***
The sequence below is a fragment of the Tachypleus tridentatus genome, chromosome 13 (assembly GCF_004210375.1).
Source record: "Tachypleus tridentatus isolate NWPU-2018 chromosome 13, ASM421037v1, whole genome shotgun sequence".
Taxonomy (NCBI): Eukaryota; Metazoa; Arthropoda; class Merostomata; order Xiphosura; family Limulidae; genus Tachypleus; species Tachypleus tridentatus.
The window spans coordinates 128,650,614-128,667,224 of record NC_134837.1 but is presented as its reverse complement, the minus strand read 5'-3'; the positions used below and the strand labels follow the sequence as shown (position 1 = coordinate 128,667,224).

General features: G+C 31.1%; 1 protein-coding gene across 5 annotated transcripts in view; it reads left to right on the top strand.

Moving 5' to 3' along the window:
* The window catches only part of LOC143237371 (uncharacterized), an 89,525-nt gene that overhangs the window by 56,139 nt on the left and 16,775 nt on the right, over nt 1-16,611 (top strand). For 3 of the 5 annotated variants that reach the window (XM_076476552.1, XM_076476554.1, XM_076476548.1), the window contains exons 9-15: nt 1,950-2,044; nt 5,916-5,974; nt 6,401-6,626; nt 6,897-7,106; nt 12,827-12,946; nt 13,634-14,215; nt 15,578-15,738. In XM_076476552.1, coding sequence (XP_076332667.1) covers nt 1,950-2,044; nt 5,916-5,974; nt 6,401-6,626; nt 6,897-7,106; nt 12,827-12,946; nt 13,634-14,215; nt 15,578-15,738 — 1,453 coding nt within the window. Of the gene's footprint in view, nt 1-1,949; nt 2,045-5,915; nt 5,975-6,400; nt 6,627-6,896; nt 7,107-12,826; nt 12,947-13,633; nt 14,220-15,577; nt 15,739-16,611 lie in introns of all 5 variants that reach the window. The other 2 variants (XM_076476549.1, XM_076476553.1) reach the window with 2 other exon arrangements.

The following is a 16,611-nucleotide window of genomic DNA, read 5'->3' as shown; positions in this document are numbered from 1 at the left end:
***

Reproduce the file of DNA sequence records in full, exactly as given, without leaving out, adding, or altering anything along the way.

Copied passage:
The sequence below is a fragment of the Tachypleus tridentatus genome, chromosome 13 (assembly GCF_004210375.1).
Source record: "Tachypleus tridentatus isolate NWPU-2018 chromosome 13, ASM421037v1, whole genome shotgun sequence".
Taxonomy (NCBI): Eukaryota; Metazoa; Arthropoda; class Merostomata; order Xiphosura; family Limulidae; genus Tachypleus; species Tachypleus tridentatus.
The window spans coordinates 128,650,614-128,667,224 of record NC_134837.1 but is presented as its reverse complement, the minus strand read 5'-3'; the positions used below and the strand labels follow the sequence as shown (position 1 = coordinate 128,667,224).

General features: G+C 31.1%; 1 protein-coding gene across 5 annotated transcripts in view; it reads left to right on the top strand.

Moving 5' to 3' along the window:
* The window catches only part of LOC143237371 (uncharacterized), an 89,525-nt gene that overhangs the window by 56,139 nt on the left and 16,775 nt on the right, over nt 1-16,611 (top strand). For 3 of the 5 annotated variants that reach the window (XM_076476552.1, XM_076476554.1, XM_076476548.1), the window contains exons 9-15: nt 1,950-2,044; nt 5,916-5,974; nt 6,401-6,626; nt 6,897-7,106; nt 12,827-12,946; nt 13,634-14,215; nt 15,578-15,738. In XM_076476552.1, coding sequence (XP_076332667.1) covers nt 1,950-2,044; nt 5,916-5,974; nt 6,401-6,626; nt 6,897-7,106; nt 12,827-12,946; nt 13,634-14,215; nt 15,578-15,738 — 1,453 coding nt within the window. Of the gene's footprint in view, nt 1-1,949; nt 2,045-5,915; nt 5,975-6,400; nt 6,627-6,896; nt 7,107-12,826; nt 12,947-13,633; nt 14,220-15,577; nt 15,739-16,611 lie in introns of all 5 variants that reach the window. The other 2 variants (XM_076476549.1, XM_076476553.1) reach the window with 2 other exon arrangements.

The following is a 16,611-nucleotide window of genomic DNA, read 5'->3' as shown; positions in this document are numbered from 1 at the left end: